GBD 2016 offers sobering findings for those affected by or who care about migraine . At level two of GBD’s disease hierarchy, neurological disorders collectively account for 8.6% of all YLDs in the world, and come fourth in the disability ranking (behind mental and substance use, “other non-communicable” and musculoskeletal disorders). At level three, headache disorders are the cause of more than three quarters of all neurological YLDs (6.5% of all YLDs), despite that neurological disorders include epilepsy, Alzheimer disease and other dementias, Parkinson’s disease, multiple sclerosis and motor neuron disease. At level four, migraine now takes second place, responsible for 5.6% of all YLDs in the world, behind only low back pain (7.2%) (Table 1).
There is worse. In the age group 15–49 years, migraine is the top cause of YLDs  (Table 2). Let us not forget that these are the productive years, when education is completed, families formed, children raised, careers built and prospects for the whole remainder of life established. Whatever impact migraine-attributed disability may have more generally, during these years it is greatly magnified.
There is a ready explanation for the apparently steep rise in migraine since GBD 2015, conducted a year earlier: it lies with MOH. GBD 2015 regarded MOH as a separate disease . While MOH is relatively uncommon (prevalence estimates vary around the world but are mostly in the range 1.5–3% [24, 25]), it is highly disabling, by definition characterised by headache on 15 or more days per month . GBD 2015 placed it 18th among the causes of YLDs . Nosologically, MOH is undoubtedly a distinct disease , but aetiologically it is a complication arising from mistreatment of other headache disorders, principally migraine and to a lesser extent TTH: it does not occur otherwise . In GBD 2016, the decision was made that burden attributed to MOH would be more correctly attributed to the antecedent disorders, in due proportion (73.4% to migraine, 26.6% to TTH, from a meta-analysis of three studies [27,28,29]).
Not everybody may agree with this, but there is both logic and purpose in recognising MOH as one of the sequelae (health states) of the antecedent headache disorder. In GBD terms, therefore, migraine is associated with three potential health states, each occurring with measurable probability (established in population-based studies): the ictal state (during an attack, with its symptoms), the interictal state (between recurrent attacks), and MOH. All three contribute to the disability burden of migraine, and all three contributions should be duly recognised. (We noted earlier that GBD does not consider disability associated with the interictal state of headache disorders , although significant interictal burden is reported by many people with migraine ).
From GBD 2016 it is more evident than ever that headache disorders have a very large detrimental effect on public health. Table 2 shows that migraine is a major contributor to disability throughout the world, in both high- and low-income countries . It is worth noting that, of the 21 regions into which GBD divides the world, five are still without any data on headache and more have only scarce data. Furthermore, most data are from adults, with relatively few studies reporting on children and adolescents. Nevertheless, headache disorders are, manifestly, an egregious cause of health loss. Why, then, when efficacious and cost-effective treatments exist [31, 32], do health services almost everywhere leave them side-lined [9, 10, 33]? Will health politicians finally take notice, now that migraine is top of the heap?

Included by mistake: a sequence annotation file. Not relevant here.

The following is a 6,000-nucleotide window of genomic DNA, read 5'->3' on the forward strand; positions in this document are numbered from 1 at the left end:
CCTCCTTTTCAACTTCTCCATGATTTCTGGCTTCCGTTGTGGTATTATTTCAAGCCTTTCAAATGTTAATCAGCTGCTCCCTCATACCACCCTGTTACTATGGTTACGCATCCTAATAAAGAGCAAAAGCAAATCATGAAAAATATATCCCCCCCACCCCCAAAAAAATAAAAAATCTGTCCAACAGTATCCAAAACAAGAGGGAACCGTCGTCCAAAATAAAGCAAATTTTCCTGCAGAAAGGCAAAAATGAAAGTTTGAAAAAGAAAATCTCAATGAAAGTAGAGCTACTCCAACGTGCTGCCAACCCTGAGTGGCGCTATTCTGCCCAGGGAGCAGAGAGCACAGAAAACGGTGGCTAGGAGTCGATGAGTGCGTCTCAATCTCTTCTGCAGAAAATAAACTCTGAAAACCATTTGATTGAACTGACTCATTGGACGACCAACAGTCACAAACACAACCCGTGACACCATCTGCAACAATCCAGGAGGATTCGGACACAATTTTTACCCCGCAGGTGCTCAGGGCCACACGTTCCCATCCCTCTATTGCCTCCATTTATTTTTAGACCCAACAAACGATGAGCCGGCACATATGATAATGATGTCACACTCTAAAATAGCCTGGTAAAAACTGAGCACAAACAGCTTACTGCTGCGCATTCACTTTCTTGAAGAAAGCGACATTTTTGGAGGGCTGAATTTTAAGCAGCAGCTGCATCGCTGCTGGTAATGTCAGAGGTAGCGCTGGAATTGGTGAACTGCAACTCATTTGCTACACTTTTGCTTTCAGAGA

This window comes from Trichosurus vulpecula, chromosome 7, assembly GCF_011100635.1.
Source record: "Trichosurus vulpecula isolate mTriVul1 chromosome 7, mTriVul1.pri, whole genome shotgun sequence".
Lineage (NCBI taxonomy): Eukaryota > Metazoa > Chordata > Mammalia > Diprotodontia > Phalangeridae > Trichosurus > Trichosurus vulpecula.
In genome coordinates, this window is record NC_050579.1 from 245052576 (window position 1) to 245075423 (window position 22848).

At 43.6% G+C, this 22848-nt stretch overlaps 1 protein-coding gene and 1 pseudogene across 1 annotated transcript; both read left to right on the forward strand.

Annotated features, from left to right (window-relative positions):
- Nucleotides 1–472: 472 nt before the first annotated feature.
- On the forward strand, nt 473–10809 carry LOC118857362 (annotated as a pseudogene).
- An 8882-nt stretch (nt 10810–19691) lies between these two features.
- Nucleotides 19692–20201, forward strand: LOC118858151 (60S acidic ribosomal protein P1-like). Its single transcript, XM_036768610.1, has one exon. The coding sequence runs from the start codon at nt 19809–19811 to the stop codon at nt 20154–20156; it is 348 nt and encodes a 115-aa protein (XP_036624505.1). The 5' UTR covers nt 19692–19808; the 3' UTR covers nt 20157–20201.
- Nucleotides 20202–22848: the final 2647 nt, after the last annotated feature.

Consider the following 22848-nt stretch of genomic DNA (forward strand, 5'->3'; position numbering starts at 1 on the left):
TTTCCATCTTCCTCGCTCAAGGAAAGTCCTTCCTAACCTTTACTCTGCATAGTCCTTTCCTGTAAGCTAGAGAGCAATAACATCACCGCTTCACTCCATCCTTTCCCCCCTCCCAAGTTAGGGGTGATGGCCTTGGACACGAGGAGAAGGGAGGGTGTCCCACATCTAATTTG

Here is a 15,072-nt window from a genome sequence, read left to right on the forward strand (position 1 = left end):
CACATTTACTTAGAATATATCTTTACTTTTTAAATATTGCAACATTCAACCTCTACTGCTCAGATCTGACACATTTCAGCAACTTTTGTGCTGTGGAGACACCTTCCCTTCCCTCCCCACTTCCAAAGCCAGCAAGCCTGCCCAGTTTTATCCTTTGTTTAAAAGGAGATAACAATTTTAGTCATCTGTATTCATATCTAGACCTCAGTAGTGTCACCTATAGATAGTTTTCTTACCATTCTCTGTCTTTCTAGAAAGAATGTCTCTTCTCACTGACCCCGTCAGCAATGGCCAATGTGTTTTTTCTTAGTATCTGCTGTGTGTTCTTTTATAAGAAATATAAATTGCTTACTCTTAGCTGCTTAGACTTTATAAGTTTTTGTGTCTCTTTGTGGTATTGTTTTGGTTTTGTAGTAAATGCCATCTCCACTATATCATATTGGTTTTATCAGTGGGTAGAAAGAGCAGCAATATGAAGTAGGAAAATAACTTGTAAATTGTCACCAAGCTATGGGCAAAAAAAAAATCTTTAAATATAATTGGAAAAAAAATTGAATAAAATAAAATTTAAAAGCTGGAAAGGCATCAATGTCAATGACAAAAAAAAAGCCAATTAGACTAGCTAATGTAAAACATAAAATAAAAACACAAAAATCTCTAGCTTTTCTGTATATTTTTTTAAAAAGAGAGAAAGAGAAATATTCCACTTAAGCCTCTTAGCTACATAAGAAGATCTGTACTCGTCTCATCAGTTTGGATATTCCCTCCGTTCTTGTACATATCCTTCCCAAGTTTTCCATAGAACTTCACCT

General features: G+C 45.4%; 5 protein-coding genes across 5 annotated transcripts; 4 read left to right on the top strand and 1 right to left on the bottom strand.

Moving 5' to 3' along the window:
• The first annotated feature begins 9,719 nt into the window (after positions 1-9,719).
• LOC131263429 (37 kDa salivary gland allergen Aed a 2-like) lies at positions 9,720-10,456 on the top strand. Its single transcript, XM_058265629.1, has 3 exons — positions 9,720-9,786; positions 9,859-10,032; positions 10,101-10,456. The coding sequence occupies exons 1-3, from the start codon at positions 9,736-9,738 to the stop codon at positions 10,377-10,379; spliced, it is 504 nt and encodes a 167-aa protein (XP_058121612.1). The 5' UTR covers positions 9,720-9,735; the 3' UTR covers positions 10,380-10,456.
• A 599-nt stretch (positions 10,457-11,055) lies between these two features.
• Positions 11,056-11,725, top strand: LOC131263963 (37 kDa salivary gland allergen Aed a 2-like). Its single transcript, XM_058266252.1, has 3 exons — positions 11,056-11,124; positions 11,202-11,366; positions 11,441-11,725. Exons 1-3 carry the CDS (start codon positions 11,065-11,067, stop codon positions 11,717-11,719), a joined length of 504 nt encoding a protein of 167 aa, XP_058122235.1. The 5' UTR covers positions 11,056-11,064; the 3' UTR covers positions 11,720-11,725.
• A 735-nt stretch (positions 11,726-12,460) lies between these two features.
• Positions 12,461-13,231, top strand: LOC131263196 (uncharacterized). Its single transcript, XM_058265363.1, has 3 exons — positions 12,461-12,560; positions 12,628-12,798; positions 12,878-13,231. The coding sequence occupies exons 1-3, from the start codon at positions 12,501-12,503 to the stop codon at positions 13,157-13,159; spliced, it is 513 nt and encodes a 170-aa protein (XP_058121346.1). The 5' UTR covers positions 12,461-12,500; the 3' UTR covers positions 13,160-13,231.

Looking forward, and not to end on an impliedly negative note, we remind researchers that further population-based studies are needed to fill the remaining knowledge gaps. Quality in these is all-important: published methodological guidelines  and instruments  are available, and surveys should follow and adopt these. Ultimately, if studies contributing to GBD are standardized, future iterations of GBD may not only show the relative importance of headache in global public health but also monitor the benefits of improvements in headache care, new treatments and societal change.
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TJS, LJS, RJ and ZK are Directors and Trustees of Lifting The Burden, a UK-registered non-governmental organization conducting the Global Campaign against Headache in official relations with the World Health Organization. TJS and LJS were Global Burden of Disease Study 2015 collaborators as GBD Experts on headache disorders. TV is funded by the Bill and Melinda Gates Foundation.
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About this article
- Headache disorders
- Tension-type headache
- Medication-overuse headache
- Burden of disease
- Public health
- Global Burden of Disease study
- Global Campaign against Headache